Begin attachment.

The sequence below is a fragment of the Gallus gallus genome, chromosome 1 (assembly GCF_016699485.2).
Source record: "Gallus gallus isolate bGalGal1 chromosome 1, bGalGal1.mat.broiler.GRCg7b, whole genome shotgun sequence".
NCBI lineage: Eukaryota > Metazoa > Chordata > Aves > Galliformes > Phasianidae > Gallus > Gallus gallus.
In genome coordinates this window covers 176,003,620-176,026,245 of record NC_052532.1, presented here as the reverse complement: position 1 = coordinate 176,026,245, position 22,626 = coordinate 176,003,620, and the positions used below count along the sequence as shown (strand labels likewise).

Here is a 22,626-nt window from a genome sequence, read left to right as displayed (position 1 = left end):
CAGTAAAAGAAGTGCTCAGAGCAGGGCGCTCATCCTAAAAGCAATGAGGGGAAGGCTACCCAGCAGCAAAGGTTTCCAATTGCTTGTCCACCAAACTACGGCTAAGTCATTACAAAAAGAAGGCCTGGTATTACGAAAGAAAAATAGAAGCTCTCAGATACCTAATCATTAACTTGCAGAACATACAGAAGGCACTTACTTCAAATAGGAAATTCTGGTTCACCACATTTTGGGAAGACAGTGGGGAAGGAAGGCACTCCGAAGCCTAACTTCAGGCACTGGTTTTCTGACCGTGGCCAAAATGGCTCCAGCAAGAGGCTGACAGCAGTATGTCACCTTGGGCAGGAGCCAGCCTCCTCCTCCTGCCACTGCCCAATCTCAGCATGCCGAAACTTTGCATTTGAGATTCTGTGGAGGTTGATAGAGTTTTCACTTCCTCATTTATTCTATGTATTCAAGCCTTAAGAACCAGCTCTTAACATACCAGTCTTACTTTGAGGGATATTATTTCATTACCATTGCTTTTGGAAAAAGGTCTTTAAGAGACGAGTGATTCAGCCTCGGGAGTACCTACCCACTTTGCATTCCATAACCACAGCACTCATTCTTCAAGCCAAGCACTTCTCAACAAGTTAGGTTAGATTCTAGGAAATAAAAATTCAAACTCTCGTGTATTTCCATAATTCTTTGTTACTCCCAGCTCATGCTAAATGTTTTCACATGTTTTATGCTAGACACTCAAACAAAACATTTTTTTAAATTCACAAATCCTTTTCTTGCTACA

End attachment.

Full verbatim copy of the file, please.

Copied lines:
The sequence below is a fragment of the Gallus gallus genome, chromosome 1 (assembly GCF_016699485.2).
Source record: "Gallus gallus isolate bGalGal1 chromosome 1, bGalGal1.mat.broiler.GRCg7b, whole genome shotgun sequence".
NCBI lineage: Eukaryota > Metazoa > Chordata > Aves > Galliformes > Phasianidae > Gallus > Gallus gallus.
In genome coordinates this window covers 176,003,620-176,026,245 of record NC_052532.1, presented here as the reverse complement: position 1 = coordinate 176,026,245, position 22,626 = coordinate 176,003,620, and the positions used below count along the sequence as shown (strand labels likewise).

Here is a 22,626-nt window from a genome sequence, read left to right as displayed (position 1 = left end):
CAGTAAAAGAAGTGCTCAGAGCAGGGCGCTCATCCTAAAAGCAATGAGGGGAAGGCTACCCAGCAGCAAAGGTTTCCAATTGCTTGTCCACCAAACTACGGCTAAGTCATTACAAAAAGAAGGCCTGGTATTACGAAAGAAAAATAGAAGCTCTCAGATACCTAATCATTAACTTGCAGAACATACAGAAGGCACTTACTTCAAATAGGAAATTCTGGTTCACCACATTTTGGGAAGACAGTGGGGAAGGAAGGCACTCCGAAGCCTAACTTCAGGCACTGGTTTTCTGACCGTGGCCAAAATGGCTCCAGCAAGAGGCTGACAGCAGTATGTCACCTTGGGCAGGAGCCAGCCTCCTCCTCCTGCCACTGCCCAATCTCAGCATGCCGAAACTTTGCATTTGAGATTCTGTGGAGGTTGATAGAGTTTTCACTTCCTCATTTATTCTATGTATTCAAGCCTTAAGAACCAGCTCTTAACATACCAGTCTTACTTTGAGGGATATTATTTCATTACCATTGCTTTTGGAAAAAGGTCTTTAAGAGACGAGTGATTCAGCCTCGGGAGTACCTACCCACTTTGCATTCCATAACCACAGCACTCATTCTTCAAGCCAAGCACTTCTCAACAAGTTAGGTTAGATTCTAGGAAATAAAAATTCAAACTCTCGTGTATTTCCATAATTCTTTGTTACTCCCAGCTCATGCTAAATGTTTTCACATGTTTTATGCTAGACACTCAAACAAAACATTTTTTTAAATTCACAAATCCTTTTCTTGCTACA